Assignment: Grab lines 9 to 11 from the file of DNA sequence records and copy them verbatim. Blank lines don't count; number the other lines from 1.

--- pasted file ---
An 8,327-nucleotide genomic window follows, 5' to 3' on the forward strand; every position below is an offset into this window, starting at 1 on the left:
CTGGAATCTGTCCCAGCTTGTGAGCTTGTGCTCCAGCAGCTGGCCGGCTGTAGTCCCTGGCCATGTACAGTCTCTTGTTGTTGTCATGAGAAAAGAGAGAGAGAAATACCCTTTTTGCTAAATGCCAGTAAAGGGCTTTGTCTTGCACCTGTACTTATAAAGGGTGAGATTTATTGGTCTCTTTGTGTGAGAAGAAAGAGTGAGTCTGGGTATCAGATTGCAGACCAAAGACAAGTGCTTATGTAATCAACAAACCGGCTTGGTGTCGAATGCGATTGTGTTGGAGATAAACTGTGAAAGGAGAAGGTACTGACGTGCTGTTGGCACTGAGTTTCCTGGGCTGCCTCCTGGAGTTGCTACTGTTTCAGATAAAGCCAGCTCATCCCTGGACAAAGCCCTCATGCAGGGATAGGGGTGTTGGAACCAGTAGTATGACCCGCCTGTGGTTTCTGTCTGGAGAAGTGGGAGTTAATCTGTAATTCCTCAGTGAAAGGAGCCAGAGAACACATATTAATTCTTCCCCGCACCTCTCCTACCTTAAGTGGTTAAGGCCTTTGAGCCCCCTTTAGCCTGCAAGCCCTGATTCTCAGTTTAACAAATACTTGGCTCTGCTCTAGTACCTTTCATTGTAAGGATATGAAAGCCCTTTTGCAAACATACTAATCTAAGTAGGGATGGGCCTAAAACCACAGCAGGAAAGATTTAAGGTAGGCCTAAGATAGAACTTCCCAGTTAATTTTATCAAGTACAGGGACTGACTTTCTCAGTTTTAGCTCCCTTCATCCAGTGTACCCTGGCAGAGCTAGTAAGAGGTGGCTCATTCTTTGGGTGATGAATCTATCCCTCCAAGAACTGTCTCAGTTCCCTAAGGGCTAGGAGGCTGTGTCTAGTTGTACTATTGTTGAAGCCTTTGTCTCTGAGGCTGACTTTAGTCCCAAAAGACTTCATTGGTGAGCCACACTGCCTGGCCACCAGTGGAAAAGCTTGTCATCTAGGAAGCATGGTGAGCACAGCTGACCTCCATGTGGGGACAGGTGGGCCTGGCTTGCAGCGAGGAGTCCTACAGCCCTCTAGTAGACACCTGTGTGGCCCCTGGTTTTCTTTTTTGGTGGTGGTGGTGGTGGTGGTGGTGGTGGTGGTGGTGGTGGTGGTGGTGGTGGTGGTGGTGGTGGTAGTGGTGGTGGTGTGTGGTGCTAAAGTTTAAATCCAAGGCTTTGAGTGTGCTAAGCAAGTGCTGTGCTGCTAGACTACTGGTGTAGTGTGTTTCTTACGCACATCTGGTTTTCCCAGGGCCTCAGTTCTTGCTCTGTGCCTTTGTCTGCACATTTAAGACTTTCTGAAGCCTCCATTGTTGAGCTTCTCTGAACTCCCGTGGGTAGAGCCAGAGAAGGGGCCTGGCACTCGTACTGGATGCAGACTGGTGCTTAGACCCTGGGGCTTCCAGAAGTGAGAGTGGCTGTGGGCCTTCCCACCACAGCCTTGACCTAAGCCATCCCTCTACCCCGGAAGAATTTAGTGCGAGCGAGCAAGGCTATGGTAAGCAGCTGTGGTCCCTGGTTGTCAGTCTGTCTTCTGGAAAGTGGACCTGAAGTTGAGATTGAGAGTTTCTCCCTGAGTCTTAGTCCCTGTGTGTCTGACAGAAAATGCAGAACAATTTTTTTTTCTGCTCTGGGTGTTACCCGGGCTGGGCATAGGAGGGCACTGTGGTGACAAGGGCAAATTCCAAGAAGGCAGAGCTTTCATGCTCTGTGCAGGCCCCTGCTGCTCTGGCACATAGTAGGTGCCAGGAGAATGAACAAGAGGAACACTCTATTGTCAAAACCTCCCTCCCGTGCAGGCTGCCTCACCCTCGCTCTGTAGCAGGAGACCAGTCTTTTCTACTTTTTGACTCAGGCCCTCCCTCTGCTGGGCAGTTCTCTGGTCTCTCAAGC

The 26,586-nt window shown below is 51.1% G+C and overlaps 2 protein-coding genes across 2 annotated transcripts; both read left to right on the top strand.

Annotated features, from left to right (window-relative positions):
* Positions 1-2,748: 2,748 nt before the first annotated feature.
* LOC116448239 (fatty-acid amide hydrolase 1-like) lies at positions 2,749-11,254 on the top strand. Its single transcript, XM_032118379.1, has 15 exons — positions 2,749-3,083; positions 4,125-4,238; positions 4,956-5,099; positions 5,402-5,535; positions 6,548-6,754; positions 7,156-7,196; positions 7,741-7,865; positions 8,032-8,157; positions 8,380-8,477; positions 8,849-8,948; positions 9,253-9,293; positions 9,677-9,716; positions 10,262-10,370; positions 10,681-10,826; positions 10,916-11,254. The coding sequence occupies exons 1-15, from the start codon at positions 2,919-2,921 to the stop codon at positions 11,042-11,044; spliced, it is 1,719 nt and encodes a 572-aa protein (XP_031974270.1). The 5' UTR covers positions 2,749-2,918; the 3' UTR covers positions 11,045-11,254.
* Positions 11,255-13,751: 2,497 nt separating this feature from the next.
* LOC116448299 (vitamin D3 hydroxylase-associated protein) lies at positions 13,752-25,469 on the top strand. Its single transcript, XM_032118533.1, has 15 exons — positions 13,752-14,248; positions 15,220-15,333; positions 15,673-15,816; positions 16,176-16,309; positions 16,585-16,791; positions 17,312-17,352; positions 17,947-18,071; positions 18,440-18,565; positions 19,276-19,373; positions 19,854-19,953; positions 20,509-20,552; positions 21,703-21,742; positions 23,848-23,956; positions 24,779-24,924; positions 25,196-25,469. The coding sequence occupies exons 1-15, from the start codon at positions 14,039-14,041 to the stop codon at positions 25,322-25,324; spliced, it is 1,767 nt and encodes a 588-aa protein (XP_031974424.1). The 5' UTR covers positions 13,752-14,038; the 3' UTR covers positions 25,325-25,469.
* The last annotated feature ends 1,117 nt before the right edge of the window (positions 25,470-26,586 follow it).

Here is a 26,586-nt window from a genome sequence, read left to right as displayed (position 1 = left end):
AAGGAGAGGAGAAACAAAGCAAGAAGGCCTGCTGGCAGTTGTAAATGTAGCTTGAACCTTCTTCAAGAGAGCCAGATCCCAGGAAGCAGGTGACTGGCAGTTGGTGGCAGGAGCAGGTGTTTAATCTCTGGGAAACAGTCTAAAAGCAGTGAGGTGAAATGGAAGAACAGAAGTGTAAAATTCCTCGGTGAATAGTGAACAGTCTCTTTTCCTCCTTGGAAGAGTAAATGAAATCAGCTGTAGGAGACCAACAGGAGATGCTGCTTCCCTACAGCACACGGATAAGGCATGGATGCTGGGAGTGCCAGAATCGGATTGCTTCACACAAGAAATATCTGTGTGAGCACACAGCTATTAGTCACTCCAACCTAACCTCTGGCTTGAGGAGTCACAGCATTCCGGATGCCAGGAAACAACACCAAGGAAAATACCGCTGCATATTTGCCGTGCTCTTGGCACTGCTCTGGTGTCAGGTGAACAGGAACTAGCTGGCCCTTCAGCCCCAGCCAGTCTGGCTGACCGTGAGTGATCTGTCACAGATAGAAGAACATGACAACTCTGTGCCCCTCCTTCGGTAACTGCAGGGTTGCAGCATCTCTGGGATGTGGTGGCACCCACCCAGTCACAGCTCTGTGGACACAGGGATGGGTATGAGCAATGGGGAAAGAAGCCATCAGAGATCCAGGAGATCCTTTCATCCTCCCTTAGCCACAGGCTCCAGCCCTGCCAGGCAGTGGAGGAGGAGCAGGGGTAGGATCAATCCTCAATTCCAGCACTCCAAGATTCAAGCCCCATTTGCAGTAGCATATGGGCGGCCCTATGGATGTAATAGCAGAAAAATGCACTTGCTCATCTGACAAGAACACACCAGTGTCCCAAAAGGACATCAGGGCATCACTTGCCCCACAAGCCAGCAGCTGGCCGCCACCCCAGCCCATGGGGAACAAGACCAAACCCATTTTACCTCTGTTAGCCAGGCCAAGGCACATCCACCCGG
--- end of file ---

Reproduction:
* The last annotated feature ends 1,117 nt before the right edge of the window (positions 25,470-26,586 follow it).

Here is a 26,586-nt window from a genome sequence, read left to right as displayed (position 1 = left end):
AAGGAGAGGAGAAACAAAGCAAGAAGGCCTGCTGGCAGTTGTAAATGTAGCTTGAACCTTCTTCAAGAGAGCCAGATCCCAGGAAGCAGGTGACTGGCAGTTGGTGGCAGGAGCAGGTGTTTAATCTCTGGGAAACAGTCTAAAAGCAGTGAGGTGAAATGGAAGAACAGAAGTGTAAAATTCCTCGGTGAATAGTGAACAGTCTCTTTTCCTCCTTGGAAGAGTAAATGAAATCAGCTGTAGGAGACCAACAGGAGATGCTGCTTCCCTACAGCACACGGATAAGGCATGGATGCTGGGAGTGCCAGAATCGGATTGCTTCACACAAGAAATATCTGTGTGAGCACACAGCTATTAGTCACTCCAACCTAACCTCTGGCTTGAGGAGTCACAGCATTCCGGATGCCAGGAAACAACACCAAGGAAAATACCGCTGCATATTTGCCGTGCTCTTGGCACTGCTCTGGTGTCAGGTGAACAGGAACTAGCTGGCCCTTCAGCCCCAGCCAGTCTGGCTGACCGTGAGTGATCTGTCACAGATAGAAGAACATGACAACTCTGTGCCCCTCCTTCGGTAACTGCAGGGTTGCAGCATCTCTGGGATGTGGTGGCACCCACCCAGTCACAGCTCTGTGGACACAGGGATGGGTATGAGCAATGGGGAAAGAAGCCATCAGAGATCCAGGAGATCCTTTCATCCTCCCTTAGCCACAGGCTCCAGCCCTGCCAGGCAGTGGAGGAGGAGCAGGGGTAGGATCAATCCTCAATTCCAGCACTCCAAGATTCAAGCCCCATTTGCAGTAGCATATGGGCGGCCCTATGGATGTAATAGCAGAAAAATGCACTTGCTCATCTGACAAGAACACACCAGTGTCCCAAAAGGACATCAGGGCATCACTTGCCCCACAAGCCAGCAGCTGGCCGCCACCCCAGCCCATGGGGAACAAGACCAAACCCATTTTACCTCTGTTAGCCAGGCCAAGGCACATCCACCCGG